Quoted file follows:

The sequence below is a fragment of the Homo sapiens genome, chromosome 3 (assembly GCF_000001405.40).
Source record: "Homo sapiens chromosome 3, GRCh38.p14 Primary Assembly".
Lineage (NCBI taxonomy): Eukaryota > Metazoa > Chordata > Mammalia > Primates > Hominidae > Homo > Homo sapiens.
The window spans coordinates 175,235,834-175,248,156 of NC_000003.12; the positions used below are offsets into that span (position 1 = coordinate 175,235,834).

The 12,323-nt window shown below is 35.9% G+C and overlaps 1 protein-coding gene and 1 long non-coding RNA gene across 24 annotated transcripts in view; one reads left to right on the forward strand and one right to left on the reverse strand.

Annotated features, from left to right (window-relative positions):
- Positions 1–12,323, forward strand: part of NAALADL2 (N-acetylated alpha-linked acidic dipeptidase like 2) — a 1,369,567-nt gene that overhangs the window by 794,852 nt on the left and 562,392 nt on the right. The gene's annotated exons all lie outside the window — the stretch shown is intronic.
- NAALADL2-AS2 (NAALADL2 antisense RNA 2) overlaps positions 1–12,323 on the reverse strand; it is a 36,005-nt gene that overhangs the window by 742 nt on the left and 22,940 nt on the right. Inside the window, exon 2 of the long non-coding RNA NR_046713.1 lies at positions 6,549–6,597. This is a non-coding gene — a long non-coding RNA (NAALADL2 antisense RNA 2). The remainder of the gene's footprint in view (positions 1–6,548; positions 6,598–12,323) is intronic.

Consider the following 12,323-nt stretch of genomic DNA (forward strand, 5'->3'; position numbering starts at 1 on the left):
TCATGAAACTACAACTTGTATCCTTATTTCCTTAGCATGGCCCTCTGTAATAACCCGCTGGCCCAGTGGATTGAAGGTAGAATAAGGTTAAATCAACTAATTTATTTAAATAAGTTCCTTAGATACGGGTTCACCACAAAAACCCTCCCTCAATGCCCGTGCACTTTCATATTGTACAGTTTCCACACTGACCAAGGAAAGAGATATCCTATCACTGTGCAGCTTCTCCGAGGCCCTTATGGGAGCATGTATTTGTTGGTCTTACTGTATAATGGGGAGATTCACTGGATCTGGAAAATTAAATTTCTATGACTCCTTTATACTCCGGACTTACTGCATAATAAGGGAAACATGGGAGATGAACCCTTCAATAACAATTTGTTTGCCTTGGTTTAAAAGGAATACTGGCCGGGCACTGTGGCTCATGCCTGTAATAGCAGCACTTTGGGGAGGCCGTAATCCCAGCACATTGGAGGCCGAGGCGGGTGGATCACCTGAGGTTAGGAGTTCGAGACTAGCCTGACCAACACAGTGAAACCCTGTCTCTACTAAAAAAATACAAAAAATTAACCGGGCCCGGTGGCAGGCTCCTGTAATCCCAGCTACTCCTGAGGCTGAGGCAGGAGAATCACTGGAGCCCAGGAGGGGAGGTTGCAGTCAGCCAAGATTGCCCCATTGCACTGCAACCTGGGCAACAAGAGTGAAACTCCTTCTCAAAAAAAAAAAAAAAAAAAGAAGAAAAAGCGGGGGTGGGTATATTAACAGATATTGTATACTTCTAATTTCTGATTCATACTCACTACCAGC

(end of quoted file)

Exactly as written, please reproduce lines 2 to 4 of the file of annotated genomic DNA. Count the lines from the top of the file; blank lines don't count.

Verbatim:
Source record: "Homo sapiens chromosome 3, GRCh38.p14 Primary Assembly".
Lineage (NCBI taxonomy): Eukaryota > Metazoa > Chordata > Mammalia > Primates > Hominidae > Homo > Homo sapiens.
The window spans coordinates 175,235,834-175,248,156 of NC_000003.12; the positions used below are offsets into that span (position 1 = coordinate 175,235,834).